A. Singh et al.
metabolites, UA glucuronide and UA sulfate, are the pre- dominant urolithin forms in circulation [5, 6]. UA has previously been shown to activate mitophagy, the recycling of defective cellular mitochondria, and to improve mitochondrial health in pre-clinical models of aging  and in a fi rst-in-human randomized, double-blind, placebo-controlled trial in elderly, sedentary subjects . The bene fi ts of UA have also been observed preclinically in several health indications, including neurodegenerative disorders, IBD, and metabolic dysfunction [8 – 10]. A few interventional studies have investigated the pre- sence of urolithin metabolites after intake of dietary fruits (strawberry and raspberry) and nuts (walnuts) in different study populations [11, 12]. Investigators have also exam- ined the association between different urolithin plasma pro fi les and health bene fi ts, such as lowering cardiovascular risk in overweight populations [2, 13, 14]. However, there are limited data in large and diverse age groups in healthy adult populations describing the frequency and extent of people ’ s natural ability to convert ET and EA into UA such as after drinking a glass of pomegranate juice (PJ) or eating the recommended quantities of nuts and berries. This report details the results from a clinical study in American adults (aged 20 – 80 years) that estimates the relative prevalence of UA producers and non-producers following a standardized dietary challenge with PJ. Meta- genomic pro fi les of the fecal samples of volunteers distin- guish the gut microbiome of UA producers from non- producers. The primary objective of the study was to com- pare the levels of UA and its conjugates (UA glucuronide being the main metabolite) in the circulation over time during a randomized, crossover study in which participants were orally administered either 100% PJ containing a natural pro fi le of UA precursor compounds to a nutritional product containing a calibrated dose of 500 mg of UA. The rationale of doing such a comparison was to document the variability and low levels of UA observed via natural exposure to diet rich in precursors vs. the uniform and consistent exposure obtained via direct supplementation with UA.
advertisements in local newspapers. From 136 screened participants, 100 successfully screened subjects were ran- domized on site to either the PJ or Mitopure intervention group (Fig. 1A). All subjects completed the study (last subject completed in February 2020) and there were no drop-outs. Among the randomized study participants, 68 were females and 32 were males (Supplementary Table 1.1). All were healthy and aged between 18 and 80 years, with a majority of either Caucasian, African-Amer- ican, or Hispanic ethnicity (Supplementary Table 1.2). Subjects were recruited to allow for a minimum of 20% representation in the following age groups: 18 – 40, 41 – 60, and 61 – 80 years. The remaining 40% were distributed among the different age groups. The average age of the population was 48.65 ±14.67 years (mean ± SD; Supple- mentary Table 1.3) with an average BMI of 29.76 ± 7.72 (mean ± SD; Supplementary Table 1.4). The study involved fi ve visits to the site over a 5-week period with a run-in phase of 3 weeks followed by the fi rst period of interven- tion. Following this fi rst period, a washout period of 8 – 14 days was implemented to ensure complete elimination of UA from circulation, as observed previously , after which subjects were administered the crossover dietary intervention (Fig. 1B).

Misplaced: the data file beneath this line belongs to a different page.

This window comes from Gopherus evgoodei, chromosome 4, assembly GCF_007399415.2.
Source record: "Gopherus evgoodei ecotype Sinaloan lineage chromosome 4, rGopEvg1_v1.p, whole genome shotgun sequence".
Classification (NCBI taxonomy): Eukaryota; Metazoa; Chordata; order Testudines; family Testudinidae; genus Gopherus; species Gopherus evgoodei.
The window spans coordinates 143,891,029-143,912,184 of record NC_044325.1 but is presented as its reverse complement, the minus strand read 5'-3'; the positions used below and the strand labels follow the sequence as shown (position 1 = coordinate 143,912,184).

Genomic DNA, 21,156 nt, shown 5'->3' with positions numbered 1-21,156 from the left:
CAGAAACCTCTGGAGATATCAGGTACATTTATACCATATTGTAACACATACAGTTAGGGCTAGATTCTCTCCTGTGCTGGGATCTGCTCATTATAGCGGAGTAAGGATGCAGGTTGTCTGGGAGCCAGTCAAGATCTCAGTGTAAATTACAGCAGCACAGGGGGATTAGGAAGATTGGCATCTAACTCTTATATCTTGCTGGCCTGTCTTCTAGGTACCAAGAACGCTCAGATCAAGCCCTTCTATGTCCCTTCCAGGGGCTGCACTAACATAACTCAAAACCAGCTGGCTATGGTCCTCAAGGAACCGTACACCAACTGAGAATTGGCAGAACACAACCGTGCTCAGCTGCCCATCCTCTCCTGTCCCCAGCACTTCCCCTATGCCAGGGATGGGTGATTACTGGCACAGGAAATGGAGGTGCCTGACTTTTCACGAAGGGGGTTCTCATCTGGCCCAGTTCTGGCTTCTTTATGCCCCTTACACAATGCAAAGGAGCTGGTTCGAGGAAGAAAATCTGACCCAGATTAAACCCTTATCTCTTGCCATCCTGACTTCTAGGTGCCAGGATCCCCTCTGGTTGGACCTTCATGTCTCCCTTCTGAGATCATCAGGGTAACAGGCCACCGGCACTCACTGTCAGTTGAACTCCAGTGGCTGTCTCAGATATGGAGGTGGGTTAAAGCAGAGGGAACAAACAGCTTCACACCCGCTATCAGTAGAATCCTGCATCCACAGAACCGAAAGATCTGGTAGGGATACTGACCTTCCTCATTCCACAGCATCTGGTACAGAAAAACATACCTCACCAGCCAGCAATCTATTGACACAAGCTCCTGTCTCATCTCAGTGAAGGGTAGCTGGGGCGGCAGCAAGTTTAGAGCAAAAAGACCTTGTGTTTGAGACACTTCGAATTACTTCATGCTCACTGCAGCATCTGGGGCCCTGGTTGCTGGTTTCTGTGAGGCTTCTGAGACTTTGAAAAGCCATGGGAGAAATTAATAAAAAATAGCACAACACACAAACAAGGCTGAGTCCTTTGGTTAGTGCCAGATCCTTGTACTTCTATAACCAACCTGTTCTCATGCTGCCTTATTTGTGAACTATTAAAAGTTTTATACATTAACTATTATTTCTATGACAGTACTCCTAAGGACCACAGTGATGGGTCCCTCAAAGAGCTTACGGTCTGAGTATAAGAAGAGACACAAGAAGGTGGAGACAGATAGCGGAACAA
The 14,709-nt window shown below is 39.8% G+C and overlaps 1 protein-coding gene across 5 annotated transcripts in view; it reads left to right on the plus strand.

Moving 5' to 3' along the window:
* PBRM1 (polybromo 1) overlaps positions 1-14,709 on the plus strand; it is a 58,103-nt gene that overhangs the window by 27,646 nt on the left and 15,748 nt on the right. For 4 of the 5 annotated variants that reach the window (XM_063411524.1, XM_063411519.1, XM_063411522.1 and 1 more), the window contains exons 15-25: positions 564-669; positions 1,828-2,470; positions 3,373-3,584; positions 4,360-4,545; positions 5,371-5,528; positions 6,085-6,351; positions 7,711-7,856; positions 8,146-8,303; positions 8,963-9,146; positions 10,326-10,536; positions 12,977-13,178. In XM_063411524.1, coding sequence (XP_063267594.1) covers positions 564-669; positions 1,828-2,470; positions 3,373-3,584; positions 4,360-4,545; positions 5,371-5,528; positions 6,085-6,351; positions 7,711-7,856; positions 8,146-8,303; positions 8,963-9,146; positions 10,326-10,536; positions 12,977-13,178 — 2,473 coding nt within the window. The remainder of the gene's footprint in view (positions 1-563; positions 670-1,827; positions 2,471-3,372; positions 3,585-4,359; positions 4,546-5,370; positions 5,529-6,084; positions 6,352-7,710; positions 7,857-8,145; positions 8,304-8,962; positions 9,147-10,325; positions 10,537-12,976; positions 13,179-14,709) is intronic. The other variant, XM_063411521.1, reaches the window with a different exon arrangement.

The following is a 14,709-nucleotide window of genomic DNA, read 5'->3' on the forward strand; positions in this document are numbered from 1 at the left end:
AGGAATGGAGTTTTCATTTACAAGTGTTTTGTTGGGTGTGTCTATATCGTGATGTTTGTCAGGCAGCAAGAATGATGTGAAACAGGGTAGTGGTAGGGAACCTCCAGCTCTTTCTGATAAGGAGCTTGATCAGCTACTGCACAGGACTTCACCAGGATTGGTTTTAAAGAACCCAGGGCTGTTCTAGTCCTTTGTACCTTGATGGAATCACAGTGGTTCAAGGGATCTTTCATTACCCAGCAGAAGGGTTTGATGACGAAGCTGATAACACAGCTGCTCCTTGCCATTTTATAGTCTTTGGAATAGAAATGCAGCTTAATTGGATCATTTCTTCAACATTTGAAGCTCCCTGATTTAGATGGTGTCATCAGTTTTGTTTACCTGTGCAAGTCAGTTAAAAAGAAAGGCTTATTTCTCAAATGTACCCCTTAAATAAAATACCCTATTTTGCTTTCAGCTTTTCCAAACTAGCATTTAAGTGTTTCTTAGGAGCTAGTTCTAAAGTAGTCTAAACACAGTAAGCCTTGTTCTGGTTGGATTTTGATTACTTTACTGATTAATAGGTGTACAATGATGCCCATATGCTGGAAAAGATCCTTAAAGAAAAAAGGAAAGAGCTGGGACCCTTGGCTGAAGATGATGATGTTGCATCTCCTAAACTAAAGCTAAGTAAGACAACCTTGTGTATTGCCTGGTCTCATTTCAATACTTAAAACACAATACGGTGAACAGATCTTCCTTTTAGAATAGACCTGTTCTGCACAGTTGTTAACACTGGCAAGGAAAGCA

Inclusion and exclusion criteria
To be eligible for inclusion, subjects needed to be in general good health de fi ned as the absence of any chronic ailments and as determined by the study medical doctor, and to have given voluntary, written, informed consent to participate. Subjects also needed to be willing to consume the investi- gational products, complete screening questionnaires, and complete all clinic visits during the study. Subjects were excluded if they had presence of any chronic medical con- ditions and clinically signi fi cant abnormal laboratory results at screening. Individuals deemed to be cognitively impaired and unable to give informed consent were excluded as well. Women who were pregnant, breastfeeding, or planning to become pregnant during the course of the trial, and subjects who had taken antibiotics within the previous 30 days of the study screening, were also excluded. Subjects were instructed to follow their usual diet and exercise routine and to not consume any other dietary supplements that could interfere with the assessment of the study products for the duration of the study. Subjects completed a food-frequency questionnaire (FFQ) during the screening visit to assess their dietary intake. The FFQ used for this purpose was the DHQ-III .
Study design and participant demographics
The trial was a single-center, two-period, crossover, ran- domized, open label study. It was approved by an inde- pendent institutional review board (Advarra IRB, Columbia, MD, USA) to be conducted at a clinical research site (Atlantia Food Trials, Chicago, IL, USA) and is registered as NCT04160312. Volunteers were recruited (from October 2019 to January 2020) through the clinical site database, social media platforms, general practitioners ’ of fi ces, and
Investigational products and randomization
Subjects who successfully passed the screening procedures were randomized on a 1:1 basis to receive either Mitopure
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